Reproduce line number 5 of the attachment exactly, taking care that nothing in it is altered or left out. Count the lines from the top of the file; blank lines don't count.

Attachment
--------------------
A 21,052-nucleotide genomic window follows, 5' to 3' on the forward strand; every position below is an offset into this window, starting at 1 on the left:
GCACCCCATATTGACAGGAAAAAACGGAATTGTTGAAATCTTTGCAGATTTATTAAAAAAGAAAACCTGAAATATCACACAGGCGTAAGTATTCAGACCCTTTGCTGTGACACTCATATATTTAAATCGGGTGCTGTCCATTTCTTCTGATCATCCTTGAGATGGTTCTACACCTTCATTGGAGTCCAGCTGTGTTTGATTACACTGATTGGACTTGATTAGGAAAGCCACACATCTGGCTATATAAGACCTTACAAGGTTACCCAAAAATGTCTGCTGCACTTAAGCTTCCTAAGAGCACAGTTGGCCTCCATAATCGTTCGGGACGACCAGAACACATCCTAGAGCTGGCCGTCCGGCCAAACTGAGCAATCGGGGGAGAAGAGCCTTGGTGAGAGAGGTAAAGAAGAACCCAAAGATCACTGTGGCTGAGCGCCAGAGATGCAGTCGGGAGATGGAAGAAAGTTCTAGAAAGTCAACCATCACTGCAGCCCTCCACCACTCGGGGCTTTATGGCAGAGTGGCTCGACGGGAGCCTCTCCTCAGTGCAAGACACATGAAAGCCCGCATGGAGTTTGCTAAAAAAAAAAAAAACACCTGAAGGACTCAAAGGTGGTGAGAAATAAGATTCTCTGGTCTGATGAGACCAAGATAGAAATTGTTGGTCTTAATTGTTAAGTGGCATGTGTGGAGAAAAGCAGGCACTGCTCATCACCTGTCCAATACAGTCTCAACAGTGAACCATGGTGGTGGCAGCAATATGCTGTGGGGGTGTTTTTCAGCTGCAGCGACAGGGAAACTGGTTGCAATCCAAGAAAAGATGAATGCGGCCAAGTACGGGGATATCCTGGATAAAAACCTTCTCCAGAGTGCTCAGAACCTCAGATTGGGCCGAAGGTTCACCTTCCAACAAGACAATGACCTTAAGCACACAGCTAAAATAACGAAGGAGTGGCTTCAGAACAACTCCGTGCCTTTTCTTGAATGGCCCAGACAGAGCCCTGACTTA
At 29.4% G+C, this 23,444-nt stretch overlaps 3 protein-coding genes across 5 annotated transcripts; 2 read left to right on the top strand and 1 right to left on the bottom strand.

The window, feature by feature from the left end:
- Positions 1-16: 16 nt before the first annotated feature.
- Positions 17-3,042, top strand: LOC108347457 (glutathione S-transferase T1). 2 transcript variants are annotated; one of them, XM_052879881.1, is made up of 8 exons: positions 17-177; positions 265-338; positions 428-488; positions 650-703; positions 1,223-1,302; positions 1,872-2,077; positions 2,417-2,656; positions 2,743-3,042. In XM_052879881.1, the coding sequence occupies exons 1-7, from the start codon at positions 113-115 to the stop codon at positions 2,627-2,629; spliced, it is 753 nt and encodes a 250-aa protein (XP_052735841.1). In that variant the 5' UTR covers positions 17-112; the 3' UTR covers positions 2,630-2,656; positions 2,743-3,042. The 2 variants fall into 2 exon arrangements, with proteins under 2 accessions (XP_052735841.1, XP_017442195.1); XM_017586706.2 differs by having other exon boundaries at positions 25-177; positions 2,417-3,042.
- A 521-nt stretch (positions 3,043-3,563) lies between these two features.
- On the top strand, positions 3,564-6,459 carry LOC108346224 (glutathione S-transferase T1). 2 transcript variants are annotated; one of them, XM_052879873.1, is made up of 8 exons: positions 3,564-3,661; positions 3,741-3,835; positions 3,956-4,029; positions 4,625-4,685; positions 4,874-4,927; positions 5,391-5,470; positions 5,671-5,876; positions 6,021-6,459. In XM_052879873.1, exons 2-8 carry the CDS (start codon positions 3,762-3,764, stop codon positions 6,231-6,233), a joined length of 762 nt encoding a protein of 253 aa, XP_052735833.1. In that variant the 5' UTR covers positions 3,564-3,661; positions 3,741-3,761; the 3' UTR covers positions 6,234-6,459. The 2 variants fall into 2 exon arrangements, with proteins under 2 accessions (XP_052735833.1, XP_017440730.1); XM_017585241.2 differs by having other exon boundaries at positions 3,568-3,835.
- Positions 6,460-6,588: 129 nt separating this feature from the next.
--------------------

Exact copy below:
- Positions 1-16: 16 nt before the first annotated feature.